I love body horror. I managed to convince my Aesthetics and European Philosophy professor to let me write my final essay on Kristeva’s abjection theory purely because I wanted to talk about my favourite gross-out movies (I got 85%, not to brag). György Pálfi’s Taxidermia (2006) contains almost any bodily function you can think of distorted in the most horrible way and wrapped in the context of Hungarian history from World War Two until today. The film is revolting in the best way, visually striking and sure to turn stomachs as well as stimulate the senses.
A Man And His Pig
The film focuses on three generations of men with dubious genealogy. The first subject is Morosgoványi, a ward of a wealthy family during the second world war. He is riddled with paraphilia including but not limited to arson, voyeurism, self-mutilation and a very serious relationship with a dead pig. If you can’t stomach weird sex stuff (no kink-shaming but there’s some unmentionables with a chicken) then you probably won’t love this first act.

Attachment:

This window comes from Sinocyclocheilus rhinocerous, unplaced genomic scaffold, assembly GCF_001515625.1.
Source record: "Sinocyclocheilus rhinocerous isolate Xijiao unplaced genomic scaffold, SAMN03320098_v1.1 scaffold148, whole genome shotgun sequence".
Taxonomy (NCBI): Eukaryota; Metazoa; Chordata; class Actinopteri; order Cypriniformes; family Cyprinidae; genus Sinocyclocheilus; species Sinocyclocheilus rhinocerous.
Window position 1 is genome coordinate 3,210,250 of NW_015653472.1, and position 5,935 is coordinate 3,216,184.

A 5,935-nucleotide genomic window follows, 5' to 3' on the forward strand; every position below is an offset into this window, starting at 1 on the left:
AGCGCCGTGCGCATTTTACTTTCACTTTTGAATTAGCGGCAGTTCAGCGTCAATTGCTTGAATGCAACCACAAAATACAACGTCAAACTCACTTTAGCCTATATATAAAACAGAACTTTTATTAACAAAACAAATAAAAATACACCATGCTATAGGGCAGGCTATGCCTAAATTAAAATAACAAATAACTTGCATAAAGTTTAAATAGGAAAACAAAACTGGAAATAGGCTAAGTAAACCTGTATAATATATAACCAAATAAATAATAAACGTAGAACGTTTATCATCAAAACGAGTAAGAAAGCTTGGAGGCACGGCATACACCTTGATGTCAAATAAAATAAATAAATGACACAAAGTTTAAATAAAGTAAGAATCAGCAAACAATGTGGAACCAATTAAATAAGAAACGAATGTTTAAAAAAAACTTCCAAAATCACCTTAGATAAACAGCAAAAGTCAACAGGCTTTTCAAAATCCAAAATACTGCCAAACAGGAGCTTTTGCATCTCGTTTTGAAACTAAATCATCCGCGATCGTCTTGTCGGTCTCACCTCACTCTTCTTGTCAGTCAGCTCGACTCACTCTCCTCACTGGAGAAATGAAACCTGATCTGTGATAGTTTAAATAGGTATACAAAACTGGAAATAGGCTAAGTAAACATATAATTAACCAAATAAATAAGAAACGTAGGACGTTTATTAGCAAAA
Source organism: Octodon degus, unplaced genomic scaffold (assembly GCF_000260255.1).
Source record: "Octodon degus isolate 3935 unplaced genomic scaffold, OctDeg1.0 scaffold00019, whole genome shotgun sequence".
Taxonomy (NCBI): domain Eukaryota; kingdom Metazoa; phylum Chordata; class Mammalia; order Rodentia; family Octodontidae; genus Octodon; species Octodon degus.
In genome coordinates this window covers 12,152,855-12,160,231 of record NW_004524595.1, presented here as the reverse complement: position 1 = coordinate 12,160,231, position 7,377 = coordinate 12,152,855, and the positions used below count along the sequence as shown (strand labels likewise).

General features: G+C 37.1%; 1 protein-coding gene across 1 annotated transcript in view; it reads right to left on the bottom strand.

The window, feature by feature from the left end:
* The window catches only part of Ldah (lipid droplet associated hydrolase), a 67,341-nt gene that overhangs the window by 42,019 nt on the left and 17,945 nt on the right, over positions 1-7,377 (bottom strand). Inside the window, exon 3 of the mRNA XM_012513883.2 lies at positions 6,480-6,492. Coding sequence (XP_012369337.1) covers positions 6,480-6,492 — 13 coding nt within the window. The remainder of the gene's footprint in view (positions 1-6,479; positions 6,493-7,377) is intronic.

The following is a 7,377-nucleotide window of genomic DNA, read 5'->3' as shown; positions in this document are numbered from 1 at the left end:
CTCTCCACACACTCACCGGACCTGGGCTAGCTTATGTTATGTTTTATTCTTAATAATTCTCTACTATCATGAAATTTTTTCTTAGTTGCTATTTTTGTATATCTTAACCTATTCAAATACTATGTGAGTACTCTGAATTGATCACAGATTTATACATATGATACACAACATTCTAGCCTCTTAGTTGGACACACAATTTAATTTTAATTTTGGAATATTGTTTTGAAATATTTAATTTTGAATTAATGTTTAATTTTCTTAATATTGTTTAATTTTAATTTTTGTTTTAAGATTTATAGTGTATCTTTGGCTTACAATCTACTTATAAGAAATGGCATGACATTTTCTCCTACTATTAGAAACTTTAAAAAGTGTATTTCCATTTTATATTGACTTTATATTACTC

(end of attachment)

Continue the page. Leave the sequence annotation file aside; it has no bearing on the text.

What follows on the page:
His son, Kálmán, becomes a competitive eater during the Cold War. He regularly puts himself through extreme and mostly disgusting feeding rituals in competition and training. Kálmán is extremely serious about his work, hoping competitive eating will become an Olympic sport and neglecting his new wife and son for his strenuous training. There’s vomit. And more eating. And more vomiting. This is where we lose people that hate bodily functions. Honestly, I found it harder to stomach these scenes then the aforementioned flaming penises but maybe that’s just me.
Kálmán’s son Lajoska, unlike his father, is pale and malnourished, running a successful taxidermist business filled with horrifying animals, even preserving a small human foetus for a sketchy client. This storyline has the most horrific and abhorrent conclusion that I’ll leave you to discover on your own.
Taxidermia’s Gross Economy
Overall, the film is a testament to the power of the ‘gross out’ flick done artistically and with care. While other films of the bodily fluid and mutilation nature relies completely on the sickening of audiences, Taxidermia creates a sharp and witty commentary on the human condition. It is striking at the least.
I highly recommend this film for fans of the Eastern European flavour of foreign, arthouse horror. Fans of Midsommar, Border and Texas Chainsaw Massacre (the original) will enjoy the smooth injection of hard to swallow scenes. Three Cthulhus out of five.(3 / 5)